South Carolina Superintendent of Schools Mick Zais has spoken plainly about it from the beginning: He doesn't want Common Core standards to be used in the state.

He lobbied for legislation that bans it from use here. And he promised to deliver new standards that would be written specifically for South Carolina, not one-size-fits-all nationwide standards.

But he shouldn't let his distaste for Common Core standards interfere with the people writing new standards.

Mr. Zais' office says it was simply a miscommunication that led those people to believe they shouldn't even consider Common Core standards, along with others, in the process of developing new ones. He was trying to say that South Carolina's standards will not be Common Core's with a different name.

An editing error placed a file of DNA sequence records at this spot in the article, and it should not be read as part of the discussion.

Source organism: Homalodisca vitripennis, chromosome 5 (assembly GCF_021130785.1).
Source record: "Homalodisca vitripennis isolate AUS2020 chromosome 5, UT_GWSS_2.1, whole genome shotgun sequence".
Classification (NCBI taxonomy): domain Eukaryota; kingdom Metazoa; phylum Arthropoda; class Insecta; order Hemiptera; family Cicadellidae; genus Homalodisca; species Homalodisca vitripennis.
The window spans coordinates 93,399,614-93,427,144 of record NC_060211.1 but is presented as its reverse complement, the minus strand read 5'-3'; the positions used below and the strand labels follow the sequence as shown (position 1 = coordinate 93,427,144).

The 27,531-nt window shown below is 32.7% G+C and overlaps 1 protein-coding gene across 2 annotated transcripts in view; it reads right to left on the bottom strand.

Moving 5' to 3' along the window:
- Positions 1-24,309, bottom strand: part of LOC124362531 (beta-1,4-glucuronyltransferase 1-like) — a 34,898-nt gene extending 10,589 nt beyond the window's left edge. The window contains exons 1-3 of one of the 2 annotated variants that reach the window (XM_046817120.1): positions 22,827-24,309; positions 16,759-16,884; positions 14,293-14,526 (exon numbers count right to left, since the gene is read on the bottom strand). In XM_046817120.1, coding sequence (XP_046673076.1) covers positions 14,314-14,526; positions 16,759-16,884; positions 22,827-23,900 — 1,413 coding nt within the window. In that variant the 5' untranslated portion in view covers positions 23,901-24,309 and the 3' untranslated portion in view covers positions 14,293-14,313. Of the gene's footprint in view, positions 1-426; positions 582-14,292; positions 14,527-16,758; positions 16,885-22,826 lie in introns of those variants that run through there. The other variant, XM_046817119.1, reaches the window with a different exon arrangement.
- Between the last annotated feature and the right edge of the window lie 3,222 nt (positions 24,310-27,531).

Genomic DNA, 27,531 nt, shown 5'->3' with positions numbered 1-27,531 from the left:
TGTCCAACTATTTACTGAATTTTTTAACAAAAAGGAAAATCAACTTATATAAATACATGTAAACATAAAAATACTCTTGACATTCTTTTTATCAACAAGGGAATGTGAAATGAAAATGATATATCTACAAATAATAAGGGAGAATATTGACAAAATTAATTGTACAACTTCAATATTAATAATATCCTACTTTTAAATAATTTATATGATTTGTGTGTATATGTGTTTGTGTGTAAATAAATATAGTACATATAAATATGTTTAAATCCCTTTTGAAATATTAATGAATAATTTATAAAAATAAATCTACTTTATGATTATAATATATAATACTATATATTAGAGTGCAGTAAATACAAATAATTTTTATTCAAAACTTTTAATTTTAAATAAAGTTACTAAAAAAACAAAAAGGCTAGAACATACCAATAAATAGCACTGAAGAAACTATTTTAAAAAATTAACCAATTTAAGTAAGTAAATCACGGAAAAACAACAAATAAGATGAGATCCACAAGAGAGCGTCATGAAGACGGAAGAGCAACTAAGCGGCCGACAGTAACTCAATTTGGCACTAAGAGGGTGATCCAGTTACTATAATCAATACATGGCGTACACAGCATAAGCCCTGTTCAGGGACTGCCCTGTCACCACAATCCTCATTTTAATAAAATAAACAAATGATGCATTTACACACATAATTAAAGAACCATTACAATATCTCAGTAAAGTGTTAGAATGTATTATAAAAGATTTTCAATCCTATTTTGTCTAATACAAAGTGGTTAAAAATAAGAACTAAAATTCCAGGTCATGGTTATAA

Clearly withholding that tool from the new standards development teams would deprive them of important information, just as it would if other state standards were made off-limits.

Mr. Zais has said South Carolina will not sacrifice rigor in its state-written standards. Given the state's disappointing PASS test results released last week, studying Common Core standards is even more important. Some experts say the drop in scores relates to changes in the test because of Common Core. Other states, too, have had scores slide because Common Core standards are more rigorous.

Besides, if parts of Common Core's standards are worthy, they shouldn't be dismissed just because they are Common Core.

Planners are already under significant pressure because of Mr. Zais' assertion that the new standards will be complete and ready for use in the 2015-2016 school year. He disputes the contention that there's not enough time to finish the job.

The task at hand is very important if South Carolina schools are going to produce graduates who are ready for college. Those who are working on the standards should be given all the support and latitude they need to come up with meaningful and rigorous standards.